the largest orchard of fruiting mangosteen trees that exist on the
American continent.
For some years past the Director of the Experiment Gardens has
been trying to secure a trained man to prune and train the trees in the
various townsites. This work has never been properly done, and con-
sequently many trees have been lost or misshapen. In January 1932,
Mr. John P. Keenan, a local young man who has had two years college
training in this work and some experience with the Department of
Agriculture and the United States Forest Service, was secured for this
position. On January 20, 1932, he took up his duties as Agricultural
Aide attached to the organization of the Experiment Gardens and
under the direct supervision of the Director.
Mr. Keenan's work has been greatly appreciated as shown by the
constant demand for him in the different districts. Since January he
has spent the major part of his time in the Balboa District. He has also
done considerable work in Cristobal, Naval Air Base at Coco Solo, and
in the Pedro Miguel District. Practically all the work he has done so
far, with the exception of the training of the young trees in the Gavilan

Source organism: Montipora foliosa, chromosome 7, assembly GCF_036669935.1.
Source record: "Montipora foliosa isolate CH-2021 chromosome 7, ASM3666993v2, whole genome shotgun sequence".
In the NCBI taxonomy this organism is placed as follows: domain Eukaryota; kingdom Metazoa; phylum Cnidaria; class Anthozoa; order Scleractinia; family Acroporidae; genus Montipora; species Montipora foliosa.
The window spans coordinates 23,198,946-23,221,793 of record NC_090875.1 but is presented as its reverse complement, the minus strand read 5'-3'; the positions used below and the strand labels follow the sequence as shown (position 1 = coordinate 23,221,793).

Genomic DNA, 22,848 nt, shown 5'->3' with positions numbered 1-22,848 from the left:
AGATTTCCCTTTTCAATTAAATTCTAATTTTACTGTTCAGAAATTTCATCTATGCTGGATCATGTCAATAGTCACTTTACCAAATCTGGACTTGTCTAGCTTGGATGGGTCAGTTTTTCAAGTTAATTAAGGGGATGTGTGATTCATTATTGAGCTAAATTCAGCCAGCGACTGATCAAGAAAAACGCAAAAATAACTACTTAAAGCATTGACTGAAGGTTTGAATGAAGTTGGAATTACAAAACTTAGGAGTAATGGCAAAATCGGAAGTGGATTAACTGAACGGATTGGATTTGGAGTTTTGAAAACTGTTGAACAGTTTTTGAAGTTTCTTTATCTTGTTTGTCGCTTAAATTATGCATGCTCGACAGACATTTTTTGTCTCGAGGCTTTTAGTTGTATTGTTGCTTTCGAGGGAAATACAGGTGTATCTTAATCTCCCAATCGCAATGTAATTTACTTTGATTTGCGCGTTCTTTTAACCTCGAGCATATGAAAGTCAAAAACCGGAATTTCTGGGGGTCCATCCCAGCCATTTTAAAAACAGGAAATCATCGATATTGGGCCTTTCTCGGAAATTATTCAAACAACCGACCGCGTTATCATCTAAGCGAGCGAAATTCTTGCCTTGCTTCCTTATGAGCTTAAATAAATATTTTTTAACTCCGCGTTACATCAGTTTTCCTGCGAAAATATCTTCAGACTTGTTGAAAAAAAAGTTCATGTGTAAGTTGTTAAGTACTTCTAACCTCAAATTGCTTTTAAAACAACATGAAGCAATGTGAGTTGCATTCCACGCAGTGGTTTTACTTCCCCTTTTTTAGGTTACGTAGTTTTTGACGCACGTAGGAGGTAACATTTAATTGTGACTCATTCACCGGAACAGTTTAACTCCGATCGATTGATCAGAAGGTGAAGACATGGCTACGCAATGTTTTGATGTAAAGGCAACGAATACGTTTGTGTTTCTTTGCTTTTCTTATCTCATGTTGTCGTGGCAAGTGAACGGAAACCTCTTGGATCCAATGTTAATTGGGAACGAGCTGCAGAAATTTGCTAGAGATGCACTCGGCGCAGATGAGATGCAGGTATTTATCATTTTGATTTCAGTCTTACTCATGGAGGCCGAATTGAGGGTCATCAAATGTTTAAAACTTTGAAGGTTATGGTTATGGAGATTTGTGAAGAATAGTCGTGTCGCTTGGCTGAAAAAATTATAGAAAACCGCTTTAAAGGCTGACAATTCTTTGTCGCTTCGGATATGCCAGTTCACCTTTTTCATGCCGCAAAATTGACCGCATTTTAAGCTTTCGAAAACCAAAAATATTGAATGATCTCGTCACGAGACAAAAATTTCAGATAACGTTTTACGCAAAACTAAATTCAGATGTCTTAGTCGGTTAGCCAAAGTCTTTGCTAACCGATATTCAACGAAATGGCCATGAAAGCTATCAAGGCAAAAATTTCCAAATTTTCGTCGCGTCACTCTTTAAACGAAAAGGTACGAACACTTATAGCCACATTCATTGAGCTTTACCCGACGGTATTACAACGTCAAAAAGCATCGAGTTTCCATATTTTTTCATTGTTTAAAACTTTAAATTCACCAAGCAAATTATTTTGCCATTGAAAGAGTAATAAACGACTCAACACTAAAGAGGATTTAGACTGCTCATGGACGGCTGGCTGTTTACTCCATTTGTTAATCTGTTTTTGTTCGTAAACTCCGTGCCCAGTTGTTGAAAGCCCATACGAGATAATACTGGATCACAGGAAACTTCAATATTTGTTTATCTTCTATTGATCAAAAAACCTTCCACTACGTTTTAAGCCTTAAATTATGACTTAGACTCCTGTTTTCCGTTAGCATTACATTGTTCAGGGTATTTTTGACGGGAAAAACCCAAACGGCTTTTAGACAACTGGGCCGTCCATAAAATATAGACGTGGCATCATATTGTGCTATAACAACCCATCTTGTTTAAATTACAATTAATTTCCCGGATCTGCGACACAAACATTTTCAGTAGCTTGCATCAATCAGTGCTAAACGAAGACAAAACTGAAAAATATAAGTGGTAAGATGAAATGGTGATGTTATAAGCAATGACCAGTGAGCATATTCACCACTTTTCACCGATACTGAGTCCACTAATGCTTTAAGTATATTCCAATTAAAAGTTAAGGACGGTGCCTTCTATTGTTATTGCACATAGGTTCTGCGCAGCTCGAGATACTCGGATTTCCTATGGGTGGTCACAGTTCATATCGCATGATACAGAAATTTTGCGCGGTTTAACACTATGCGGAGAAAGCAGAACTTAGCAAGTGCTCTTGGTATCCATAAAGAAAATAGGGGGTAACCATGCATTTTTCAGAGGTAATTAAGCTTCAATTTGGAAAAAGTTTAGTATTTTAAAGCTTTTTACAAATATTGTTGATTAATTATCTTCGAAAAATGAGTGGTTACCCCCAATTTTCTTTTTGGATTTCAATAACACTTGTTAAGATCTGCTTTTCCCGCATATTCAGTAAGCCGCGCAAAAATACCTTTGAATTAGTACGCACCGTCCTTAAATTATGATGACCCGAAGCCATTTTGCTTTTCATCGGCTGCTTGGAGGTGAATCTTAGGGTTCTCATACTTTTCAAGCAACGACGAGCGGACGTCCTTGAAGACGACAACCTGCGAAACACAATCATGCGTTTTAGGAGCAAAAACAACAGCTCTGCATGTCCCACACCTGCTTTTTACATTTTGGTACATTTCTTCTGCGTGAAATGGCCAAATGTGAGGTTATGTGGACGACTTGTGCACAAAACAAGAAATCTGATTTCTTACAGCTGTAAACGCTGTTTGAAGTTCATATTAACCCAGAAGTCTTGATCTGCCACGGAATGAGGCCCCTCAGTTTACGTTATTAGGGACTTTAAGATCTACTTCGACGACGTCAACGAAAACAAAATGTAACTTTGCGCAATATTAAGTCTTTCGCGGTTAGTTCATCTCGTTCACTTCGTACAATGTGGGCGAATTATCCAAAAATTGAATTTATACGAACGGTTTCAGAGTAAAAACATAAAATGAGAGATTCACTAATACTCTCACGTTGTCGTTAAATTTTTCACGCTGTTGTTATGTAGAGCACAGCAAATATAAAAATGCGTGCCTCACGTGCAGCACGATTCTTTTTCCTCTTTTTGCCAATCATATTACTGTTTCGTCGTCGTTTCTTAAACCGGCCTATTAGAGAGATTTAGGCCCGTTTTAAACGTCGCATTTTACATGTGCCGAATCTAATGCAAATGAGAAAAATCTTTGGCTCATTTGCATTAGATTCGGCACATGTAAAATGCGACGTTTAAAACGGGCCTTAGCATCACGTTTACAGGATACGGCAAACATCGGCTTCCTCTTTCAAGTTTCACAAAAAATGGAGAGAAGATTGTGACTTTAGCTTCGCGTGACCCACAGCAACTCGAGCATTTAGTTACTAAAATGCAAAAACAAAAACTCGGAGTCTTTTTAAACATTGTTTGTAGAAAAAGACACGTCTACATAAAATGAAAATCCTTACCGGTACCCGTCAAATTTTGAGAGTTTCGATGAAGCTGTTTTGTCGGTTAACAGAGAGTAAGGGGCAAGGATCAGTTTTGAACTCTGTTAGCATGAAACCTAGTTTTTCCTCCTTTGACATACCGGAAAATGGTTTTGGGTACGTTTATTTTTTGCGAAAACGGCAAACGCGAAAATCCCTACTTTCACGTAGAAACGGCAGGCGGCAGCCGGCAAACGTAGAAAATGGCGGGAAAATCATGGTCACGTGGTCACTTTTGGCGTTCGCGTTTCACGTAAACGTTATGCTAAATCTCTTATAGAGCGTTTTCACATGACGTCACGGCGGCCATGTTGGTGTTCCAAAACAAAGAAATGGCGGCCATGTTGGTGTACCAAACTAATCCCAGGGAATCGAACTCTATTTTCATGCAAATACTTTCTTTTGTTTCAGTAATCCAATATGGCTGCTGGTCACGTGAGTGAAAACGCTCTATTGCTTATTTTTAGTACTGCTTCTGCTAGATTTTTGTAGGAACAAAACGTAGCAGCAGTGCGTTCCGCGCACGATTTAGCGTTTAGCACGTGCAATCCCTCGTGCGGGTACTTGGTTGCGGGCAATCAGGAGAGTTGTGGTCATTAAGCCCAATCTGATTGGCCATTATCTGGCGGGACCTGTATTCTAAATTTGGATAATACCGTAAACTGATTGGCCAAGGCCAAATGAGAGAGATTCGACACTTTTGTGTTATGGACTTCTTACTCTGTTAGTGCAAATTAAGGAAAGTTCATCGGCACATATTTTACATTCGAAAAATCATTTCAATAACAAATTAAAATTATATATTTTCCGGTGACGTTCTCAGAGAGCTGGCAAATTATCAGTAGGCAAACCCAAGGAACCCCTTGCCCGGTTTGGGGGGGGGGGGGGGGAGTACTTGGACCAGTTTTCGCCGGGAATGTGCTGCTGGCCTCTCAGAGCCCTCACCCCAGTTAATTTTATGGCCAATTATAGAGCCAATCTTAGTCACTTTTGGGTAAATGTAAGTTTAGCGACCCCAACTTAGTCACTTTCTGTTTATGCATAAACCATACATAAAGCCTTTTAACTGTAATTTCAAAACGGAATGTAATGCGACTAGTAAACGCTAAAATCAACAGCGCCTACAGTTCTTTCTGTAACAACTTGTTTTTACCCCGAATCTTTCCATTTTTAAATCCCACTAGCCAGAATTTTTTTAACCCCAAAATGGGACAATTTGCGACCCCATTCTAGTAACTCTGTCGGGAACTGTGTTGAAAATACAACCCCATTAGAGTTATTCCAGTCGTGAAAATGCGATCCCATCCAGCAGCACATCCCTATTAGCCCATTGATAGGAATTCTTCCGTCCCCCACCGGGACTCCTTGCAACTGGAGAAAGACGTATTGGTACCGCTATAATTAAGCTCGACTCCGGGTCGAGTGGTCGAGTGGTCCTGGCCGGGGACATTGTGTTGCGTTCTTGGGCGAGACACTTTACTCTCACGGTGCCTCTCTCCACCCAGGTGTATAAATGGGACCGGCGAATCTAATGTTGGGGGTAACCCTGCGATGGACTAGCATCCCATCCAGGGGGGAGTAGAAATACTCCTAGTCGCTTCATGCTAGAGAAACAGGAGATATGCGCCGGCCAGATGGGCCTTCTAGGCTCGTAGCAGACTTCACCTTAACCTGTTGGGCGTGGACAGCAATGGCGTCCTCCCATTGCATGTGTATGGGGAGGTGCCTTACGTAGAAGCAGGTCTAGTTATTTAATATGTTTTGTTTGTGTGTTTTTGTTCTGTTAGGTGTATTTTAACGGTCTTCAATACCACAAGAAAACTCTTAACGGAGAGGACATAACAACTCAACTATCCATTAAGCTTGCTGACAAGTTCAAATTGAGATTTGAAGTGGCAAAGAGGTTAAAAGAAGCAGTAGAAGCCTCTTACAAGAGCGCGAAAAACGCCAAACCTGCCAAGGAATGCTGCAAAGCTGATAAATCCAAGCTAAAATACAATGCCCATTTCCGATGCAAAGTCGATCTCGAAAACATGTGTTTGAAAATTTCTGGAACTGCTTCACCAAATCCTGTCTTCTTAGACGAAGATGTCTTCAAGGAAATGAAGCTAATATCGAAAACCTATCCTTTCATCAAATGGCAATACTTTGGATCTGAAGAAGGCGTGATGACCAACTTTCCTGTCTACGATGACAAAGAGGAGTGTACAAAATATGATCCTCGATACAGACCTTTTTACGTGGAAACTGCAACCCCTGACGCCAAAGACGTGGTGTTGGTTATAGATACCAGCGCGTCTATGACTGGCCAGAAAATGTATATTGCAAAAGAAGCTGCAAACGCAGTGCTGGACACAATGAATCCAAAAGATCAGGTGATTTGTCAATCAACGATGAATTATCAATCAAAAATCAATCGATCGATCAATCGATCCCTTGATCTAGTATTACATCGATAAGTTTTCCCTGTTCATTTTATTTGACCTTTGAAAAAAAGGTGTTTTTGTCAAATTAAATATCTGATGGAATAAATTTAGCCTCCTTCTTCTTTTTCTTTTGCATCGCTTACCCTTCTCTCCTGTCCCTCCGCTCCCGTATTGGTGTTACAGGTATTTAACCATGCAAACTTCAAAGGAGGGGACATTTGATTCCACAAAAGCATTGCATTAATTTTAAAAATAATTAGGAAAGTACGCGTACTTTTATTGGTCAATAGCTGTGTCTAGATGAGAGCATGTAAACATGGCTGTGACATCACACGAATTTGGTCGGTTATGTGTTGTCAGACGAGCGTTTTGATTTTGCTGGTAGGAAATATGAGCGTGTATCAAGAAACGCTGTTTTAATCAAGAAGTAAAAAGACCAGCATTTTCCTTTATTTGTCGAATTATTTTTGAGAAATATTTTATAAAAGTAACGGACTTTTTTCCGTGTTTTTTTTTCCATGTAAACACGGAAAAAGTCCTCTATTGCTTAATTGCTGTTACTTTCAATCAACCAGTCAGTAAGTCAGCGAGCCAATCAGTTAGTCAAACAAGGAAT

Area and along Amador Road, has consisted of the treatment of old
trees which have been suffering from neglect for years.

Every year the Experiment Gardens have numerous requests for
vegetable seeds and information regarding vegetables in this region.
Although the Gardens have confined their efforts chiefly to the estab-
lishing of more permanent plants and have not been able to conduct any
extensive experiments in vegetable culture, some simple tests have been
made as a means of securing first-hand information to meet these in-
In January, seeds of summer squash, variety "Paddy Pan," musk-
melon, and watermelon, were planted., The squash grew very rapidly
and produced an average of about twenty-five pounds per plant of
beautiful fruit before the rains started in May. Each fruit was con-
siderably larger than those received from the States and sold in the
Commissaries. During the rainy season the squash continued to
produce an abundance of fruits but the fruits became so badly infested
with Diaphania (the pickle and melon worms), that regardless of our
efforts, none of the fruits were marketable. Up to the present time no